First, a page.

• Forceful activity (managing physical loads >20 kg)

 

Clinical presentation

  • Extraarticular medial or lateral elbow pain, typically exacerbated by repetitive movements

 

Medial epicondylitis

  • Localised tenderness over the medial epicondyle and proximal wrist flexors
  • Pain with resisted wrist flexion with the elbow extended
  • Pain with passive wrist extension with the elbow extended

 

Lateral epicondylitis

  • Localised tenderness over lateral epicondyle and proximal wrist extensors
  • Pain with resisted wrist extension with the elbow in full extension
  • Pain with passive wrist flexion with the elbow in full extension

 

Diagnosis

 

Initial management

  • Rest and activity modification
  • Counterforce bracing
  • NSAIDs (corticosteroid injection in severe cases)
  • Physical therapy

Tips and tricks for the forearm muscles

1. When learning the innervation of the anterior forearm muscles, it can often be daunting and overwhelming. There are four things (underlined below) that you absolutely must know:

  • Everything except for two muscles is innervated by the median nerve
  • The flexor carpi ulnaris and ulnar half of flexor digitorum profundus are innervated by the median nerve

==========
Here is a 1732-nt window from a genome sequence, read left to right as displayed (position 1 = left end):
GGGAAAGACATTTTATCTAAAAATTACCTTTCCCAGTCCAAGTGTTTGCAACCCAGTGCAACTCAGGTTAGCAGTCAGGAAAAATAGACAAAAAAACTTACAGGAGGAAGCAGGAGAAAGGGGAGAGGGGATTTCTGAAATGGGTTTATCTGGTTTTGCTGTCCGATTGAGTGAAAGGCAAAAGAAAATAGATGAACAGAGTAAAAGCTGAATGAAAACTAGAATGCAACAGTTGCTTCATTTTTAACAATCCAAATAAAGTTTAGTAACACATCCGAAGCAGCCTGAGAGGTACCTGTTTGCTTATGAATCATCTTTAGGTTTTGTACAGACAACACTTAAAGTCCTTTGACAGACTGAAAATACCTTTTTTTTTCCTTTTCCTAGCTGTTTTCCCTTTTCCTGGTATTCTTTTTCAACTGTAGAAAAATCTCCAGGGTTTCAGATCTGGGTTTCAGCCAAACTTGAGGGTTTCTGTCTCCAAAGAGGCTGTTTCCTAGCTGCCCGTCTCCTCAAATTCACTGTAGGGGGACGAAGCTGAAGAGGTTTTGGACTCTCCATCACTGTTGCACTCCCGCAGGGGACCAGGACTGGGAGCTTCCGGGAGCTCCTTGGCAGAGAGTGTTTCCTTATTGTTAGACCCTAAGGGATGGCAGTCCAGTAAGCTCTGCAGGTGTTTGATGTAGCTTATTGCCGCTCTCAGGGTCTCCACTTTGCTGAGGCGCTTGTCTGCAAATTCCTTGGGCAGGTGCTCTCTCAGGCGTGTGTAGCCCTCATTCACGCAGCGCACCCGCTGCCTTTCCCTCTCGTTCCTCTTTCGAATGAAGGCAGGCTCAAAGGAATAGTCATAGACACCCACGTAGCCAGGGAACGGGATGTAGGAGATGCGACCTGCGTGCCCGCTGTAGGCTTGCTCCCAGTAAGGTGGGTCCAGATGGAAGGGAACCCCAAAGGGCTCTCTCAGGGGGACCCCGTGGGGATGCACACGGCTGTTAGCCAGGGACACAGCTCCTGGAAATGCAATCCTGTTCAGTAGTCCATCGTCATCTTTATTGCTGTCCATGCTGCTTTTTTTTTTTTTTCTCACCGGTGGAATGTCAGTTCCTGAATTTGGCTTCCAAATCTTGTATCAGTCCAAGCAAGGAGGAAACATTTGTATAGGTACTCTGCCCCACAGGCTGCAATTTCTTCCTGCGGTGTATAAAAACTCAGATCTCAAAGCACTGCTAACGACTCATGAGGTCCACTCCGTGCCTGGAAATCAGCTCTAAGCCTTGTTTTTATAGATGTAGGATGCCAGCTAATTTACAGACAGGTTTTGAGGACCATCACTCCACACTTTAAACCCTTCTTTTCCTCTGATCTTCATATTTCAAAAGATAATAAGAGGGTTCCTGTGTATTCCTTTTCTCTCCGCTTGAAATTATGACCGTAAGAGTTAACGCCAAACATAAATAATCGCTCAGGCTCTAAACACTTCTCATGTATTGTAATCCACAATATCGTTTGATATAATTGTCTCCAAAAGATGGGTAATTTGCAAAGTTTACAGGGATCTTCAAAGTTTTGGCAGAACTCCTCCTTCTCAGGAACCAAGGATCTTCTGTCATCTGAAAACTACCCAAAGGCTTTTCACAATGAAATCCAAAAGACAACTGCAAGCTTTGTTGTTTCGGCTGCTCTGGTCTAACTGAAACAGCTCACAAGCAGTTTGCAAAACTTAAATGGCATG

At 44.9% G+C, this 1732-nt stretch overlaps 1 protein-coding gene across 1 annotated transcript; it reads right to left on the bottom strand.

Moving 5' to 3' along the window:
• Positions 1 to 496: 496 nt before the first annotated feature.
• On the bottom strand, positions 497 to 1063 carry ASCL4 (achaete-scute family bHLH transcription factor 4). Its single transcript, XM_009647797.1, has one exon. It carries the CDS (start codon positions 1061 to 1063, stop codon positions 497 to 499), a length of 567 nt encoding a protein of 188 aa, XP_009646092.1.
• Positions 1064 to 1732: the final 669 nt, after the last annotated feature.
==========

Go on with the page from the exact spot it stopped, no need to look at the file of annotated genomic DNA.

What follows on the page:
2. If you get stuck on an exam and forget the name of a muscle, break down the name into logical components:

    1. Are you in the flexor or extensor compartment?
    2. Does this muscle move the wrist (carpi), fingers (digitorum) or thumb (pollicis)?
    3. Does this muscle run down the radial (radialis) or ulnar (ulnaris) aspect of the forearm?
    4. Does this muscle have a longer (longus) or shorter (brevis) sibling?

 

3. A neat trick to learn the superficial layer of the anterior forearm is to use your fingers as the models!

Superficial forearm muscles fingers

A neat little trick to learn the superficial muscles of the forearm is to use your fingers as the guide. Each muscle roughly follows the course of digits II-V as they course down your forearm. 3

 


References

Images

  1. Complete Anatomy 2019. 3D4 Medical [LINK]
  2. Henry Gray. Modified by Geeky Medics [Published 2019]
  3. Photo created by Geeky Medics [2019]

 

Texts

  • Richard L. Drake, A. Wayne Vogyl, Adam W.M. Mitchell. Gray’s Anatomy for Students. s.l. : Elsevier, 2015.
  • Steven F Morris, G. Ian Taylor. Vascular territories. [book auth.] Peter C. Neligan Geoffrey C. Gurtner. Plastic Surgery: Volume 1. s.l. : Elsevier, 2018.

Edited by

William Maish

Geeky Medics Anatomy Lead


 

Print Friendly, PDF & Email